Byline: Caroline Alkire
The UVM Vaccine Testing Center will play a role in the development of a vaccine for the Zika virus, which was declared a global health emergency by the World Health Organization.
UVM will test vaccines developed at the National Institute of Health to make sure they are safe for humans and effectively generate the immune system response to protect the body, said associate professor of medicine Kristen Pierce.
Zika is a virus that is transmitted by mosquitoes and is generally found around the equator, assistant professor of medicine Sean Diehl said.
"The virus causes a mild fever, rash, a general lethargy and sometimes a conjunctivitis like pink eye," Diehl said.
There is currently no vaccine for Zika, or any treatment methods, he said.
"What we're going to be doing is to try to understand the basis of how the immune system is revved up by this particular vaccine, and how it compares to similar vaccines like the ones for Dengue or Yellow Fever that are in the same family as the Zika virus," Diehl said.
Much more is known about those viruses than Zika, he said, so the researchers are trying to understand and analyze the immune response.
"We are first going to be testing them on monkeys and in mice to make sure we can generate an immune response in those animals first, and make sure it's safe," Diehl said.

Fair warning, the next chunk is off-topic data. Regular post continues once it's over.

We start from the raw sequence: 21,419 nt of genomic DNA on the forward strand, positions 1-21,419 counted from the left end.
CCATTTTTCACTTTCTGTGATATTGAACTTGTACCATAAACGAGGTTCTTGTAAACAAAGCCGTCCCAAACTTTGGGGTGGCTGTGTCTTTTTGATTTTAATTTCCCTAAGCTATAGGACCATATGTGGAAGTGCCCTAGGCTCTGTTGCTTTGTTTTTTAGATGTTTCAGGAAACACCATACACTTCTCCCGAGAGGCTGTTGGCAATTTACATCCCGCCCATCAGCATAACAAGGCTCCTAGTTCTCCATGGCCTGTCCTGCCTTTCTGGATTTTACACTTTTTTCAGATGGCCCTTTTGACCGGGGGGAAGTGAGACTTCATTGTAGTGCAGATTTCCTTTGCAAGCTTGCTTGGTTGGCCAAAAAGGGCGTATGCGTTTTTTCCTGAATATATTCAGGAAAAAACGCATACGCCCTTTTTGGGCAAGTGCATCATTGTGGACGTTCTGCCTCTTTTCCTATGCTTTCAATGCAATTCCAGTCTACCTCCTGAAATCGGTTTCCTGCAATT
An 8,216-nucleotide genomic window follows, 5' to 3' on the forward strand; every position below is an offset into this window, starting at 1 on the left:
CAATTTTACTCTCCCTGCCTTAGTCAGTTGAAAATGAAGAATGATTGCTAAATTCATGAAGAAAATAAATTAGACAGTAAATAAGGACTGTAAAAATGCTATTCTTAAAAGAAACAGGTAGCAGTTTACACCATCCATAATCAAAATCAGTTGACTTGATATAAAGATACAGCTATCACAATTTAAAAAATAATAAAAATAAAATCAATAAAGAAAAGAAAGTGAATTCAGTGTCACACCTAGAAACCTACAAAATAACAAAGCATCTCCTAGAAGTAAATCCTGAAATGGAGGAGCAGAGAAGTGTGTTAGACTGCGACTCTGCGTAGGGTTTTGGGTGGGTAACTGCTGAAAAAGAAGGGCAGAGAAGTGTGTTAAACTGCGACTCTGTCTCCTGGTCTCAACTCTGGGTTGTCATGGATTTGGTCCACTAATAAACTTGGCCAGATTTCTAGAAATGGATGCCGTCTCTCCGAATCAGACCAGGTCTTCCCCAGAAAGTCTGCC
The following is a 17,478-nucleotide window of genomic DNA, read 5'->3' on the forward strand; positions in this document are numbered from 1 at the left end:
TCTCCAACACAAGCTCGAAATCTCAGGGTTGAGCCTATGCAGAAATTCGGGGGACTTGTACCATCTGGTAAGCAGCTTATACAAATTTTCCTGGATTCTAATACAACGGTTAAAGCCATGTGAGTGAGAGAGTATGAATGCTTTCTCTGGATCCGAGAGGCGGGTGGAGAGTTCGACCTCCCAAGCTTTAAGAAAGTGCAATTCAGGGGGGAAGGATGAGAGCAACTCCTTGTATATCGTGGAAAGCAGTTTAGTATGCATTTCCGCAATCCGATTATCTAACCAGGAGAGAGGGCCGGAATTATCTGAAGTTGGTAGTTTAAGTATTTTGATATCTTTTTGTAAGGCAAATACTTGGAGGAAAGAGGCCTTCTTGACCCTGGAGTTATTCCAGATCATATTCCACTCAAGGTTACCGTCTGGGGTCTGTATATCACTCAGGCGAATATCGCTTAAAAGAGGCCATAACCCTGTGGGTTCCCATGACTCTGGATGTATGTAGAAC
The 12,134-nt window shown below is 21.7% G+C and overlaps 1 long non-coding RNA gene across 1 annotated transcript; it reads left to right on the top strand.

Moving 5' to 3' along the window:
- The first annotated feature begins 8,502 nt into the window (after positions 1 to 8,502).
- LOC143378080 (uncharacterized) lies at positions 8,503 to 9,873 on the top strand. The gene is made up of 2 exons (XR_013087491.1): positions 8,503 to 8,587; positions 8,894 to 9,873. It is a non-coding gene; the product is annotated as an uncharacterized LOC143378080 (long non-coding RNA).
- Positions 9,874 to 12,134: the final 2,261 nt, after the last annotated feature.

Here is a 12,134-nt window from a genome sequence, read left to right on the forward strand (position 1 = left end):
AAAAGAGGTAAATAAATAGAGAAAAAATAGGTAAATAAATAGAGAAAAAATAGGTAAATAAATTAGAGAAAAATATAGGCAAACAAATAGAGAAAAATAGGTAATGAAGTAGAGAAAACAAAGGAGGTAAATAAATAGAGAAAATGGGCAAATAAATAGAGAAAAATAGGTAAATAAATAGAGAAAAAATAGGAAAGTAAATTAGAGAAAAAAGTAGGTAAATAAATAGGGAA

Diehl highlighted the importance of these tests for safety.
"That's always a required step for progression to have a really good sense it will be safe in humans," he said.
The Zika vaccine is still the early stages of production, Pierce said.
"We haven't even tested the vaccine in mice and monkeys yet, so we probably won't start human studies at UVM until the fall," she said.
More and more research is being done on the virus but an approved vaccine is still a few years away, Diehl said.
The Zika virus is spreading quickly through the Americas, and high rates of birth defects are being seen in countries like Brazil, according to World Health Organization Director-General Margaret Chan.
The virus is also transmitted sexually, Pierce said.
"I've heard a lot recently about Zika, but it doesn't seem to be as big of a risk as something like the outbreak of Ebola a few years ago," senior Matt Tolley said.
Tolley said he thinks media outlets play a role in the perception of a disease.
"I think the media always hypes up things like disease outbreaks just for the story," he said.
Diehl said the virus has been linked to a birth defect.
"A lot of people don't know they have it because of the mildness of the symptoms, but the one thing that has brought it into the news is that it's now being linked with a birth defect," he said.Related